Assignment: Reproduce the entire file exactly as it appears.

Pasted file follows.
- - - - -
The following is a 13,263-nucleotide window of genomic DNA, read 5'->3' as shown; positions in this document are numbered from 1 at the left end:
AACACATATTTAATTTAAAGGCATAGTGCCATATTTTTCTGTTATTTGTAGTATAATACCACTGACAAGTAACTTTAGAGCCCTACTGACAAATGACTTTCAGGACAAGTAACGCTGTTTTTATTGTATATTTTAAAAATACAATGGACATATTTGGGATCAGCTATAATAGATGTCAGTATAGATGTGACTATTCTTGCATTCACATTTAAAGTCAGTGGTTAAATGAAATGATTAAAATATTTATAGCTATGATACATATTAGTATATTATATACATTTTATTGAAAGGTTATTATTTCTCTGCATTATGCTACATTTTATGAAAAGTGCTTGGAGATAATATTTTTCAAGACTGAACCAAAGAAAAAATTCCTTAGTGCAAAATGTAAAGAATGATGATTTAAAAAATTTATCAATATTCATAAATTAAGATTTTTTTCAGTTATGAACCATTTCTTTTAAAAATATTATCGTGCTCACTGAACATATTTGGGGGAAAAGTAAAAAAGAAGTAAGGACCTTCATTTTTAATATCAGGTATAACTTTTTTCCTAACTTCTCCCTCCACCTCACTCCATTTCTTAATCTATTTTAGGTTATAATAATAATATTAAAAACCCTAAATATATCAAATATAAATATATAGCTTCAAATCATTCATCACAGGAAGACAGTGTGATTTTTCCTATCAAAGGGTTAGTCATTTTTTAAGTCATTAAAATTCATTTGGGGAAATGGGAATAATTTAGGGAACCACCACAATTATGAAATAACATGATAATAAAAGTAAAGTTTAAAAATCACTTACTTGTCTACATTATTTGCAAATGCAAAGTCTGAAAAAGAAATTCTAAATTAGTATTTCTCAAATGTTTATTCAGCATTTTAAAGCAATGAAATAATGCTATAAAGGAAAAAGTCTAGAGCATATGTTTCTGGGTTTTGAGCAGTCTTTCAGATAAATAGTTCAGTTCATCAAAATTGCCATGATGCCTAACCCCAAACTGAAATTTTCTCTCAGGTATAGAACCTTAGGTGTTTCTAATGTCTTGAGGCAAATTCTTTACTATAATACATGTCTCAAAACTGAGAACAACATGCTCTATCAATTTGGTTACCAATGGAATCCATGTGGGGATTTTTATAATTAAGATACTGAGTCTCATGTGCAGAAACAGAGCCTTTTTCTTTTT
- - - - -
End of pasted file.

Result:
The following is a 13,263-nucleotide window of genomic DNA, read 5'->3' as shown; positions in this document are numbered from 1 at the left end:
AACACATATTTAATTTAAAGGCATAGTGCCATATTTTTCTGTTATTTGTAGTATAATACCACTGACAAGTAACTTTAGAGCCCTACTGACAAATGACTTTCAGGACAAGTAACGCTGTTTTTATTGTATATTTTAAAAATACAATGGACATATTTGGGATCAGCTATAATAGATGTCAGTATAGATGTGACTATTCTTGCATTCACATTTAAAGTCAGTGGTTAAATGAAATGATTAAAATATTTATAGCTATGATACATATTAGTATATTATATACATTTTATTGAAAGGTTATTATTTCTCTGCATTATGCTACATTTTATGAAAAGTGCTTGGAGATAATATTTTTCAAGACTGAACCAAAGAAAAAATTCCTTAGTGCAAAATGTAAAGAATGATGATTTAAAAAATTTATCAATATTCATAAATTAAGATTTTTTTCAGTTATGAACCATTTCTTTTAAAAATATTATCGTGCTCACTGAACATATTTGGGGGAAAAGTAAAAAAGAAGTAAGGACCTTCATTTTTAATATCAGGTATAACTTTTTTCCTAACTTCTCCCTCCACCTCACTCCATTTCTTAATCTATTTTAGGTTATAATAATAATATTAAAAACCCTAAATATATCAAATATAAATATATAGCTTCAAATCATTCATCACAGGAAGACAGTGTGATTTTTCCTATCAAAGGGTTAGTCATTTTTTAAGTCATTAAAATTCATTTGGGGAAATGGGAATAATTTAGGGAACCACCACAATTATGAAATAACATGATAATAAAAGTAAAGTTTAAAAATCACTTACTTGTCTACATTATTTGCAAATGCAAAGTCTGAAAAAGAAATTCTAAATTAGTATTTCTCAAATGTTTATTCAGCATTTTAAAGCAATGAAATAATGCTATAAAGGAAAAAGTCTAGAGCATATGTTTCTGGGTTTTGAGCAGTCTTTCAGATAAATAGTTCAGTTCATCAAAATTGCCATGATGCCTAACCCCAAACTGAAATTTTCTCTCAGGTATAGAACCTTAGGTGTTTCTAATGTCTTGAGGCAAATTCTTTACTATAATACATGTCTCAAAACTGAGAACAACATGCTCTATCAATTTGGTTACCAATGGAATCCATGTGGGGATTTTTATAATTAAGATACTGAGTCTCATGTGCAGAAACAGAGCCTTTTTCTTTTT